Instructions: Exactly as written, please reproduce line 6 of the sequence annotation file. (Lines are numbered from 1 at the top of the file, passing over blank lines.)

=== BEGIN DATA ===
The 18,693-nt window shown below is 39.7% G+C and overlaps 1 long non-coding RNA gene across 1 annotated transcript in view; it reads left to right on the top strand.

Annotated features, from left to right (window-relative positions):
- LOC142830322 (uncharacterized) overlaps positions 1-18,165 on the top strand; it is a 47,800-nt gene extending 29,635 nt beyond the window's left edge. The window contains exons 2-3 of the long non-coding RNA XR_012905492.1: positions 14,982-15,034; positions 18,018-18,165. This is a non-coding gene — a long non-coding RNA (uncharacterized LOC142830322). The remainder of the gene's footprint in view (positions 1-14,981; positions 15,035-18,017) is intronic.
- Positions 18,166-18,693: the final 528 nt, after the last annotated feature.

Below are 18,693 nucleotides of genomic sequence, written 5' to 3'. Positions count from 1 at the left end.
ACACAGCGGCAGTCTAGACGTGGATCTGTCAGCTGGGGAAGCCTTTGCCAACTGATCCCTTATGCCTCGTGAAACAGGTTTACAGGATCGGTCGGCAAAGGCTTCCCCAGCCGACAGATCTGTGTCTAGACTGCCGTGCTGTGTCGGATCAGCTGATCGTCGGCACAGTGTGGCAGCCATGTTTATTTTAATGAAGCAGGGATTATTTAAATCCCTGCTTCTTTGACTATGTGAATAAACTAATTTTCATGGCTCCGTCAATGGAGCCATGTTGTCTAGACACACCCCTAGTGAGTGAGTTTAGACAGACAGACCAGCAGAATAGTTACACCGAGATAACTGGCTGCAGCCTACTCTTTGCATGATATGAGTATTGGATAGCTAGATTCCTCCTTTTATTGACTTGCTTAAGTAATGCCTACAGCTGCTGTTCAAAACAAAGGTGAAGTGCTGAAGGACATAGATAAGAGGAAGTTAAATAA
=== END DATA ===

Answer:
ACACAGCGGCAGTCTAGACGTGGATCTGTCAGCTGGGGAAGCCTTTGCCAACTGATCCCTTATGCCTCGTGAAACAGGTTTACAGGATCGGTCGGCAAAGGCTTCCCCAGCCGACAGATCTGTGTCTAGACTGCCGTGCTGTGTCGGATCAGCTGATCGTCGGCACAGTGTGGCAGCCATGTTTATTTTAATGAAGCAGGGATTATTTAAATCCCTGCTTCTTTGACTATGTGAATAAACTAATTTTCATGGCTCCGTCAATGGAGCCATGTTGTCTAGACACACCCCTAGTGAGTGAGTTTAGACAGACAGACCAGCAGAATAGTTACACCGAGATAACTGGCTGCAGCCTACTCTTTGCATGATATGAGTATTGGATAGCTAGATTCCTCCTTTTATTGACTTGCTTAAGTAATGCCTACAGCTGCTGTTCAAAACAAAGGTGAAGTGCTGAAGGACATAGATAAGAGGAAGTTAAATAA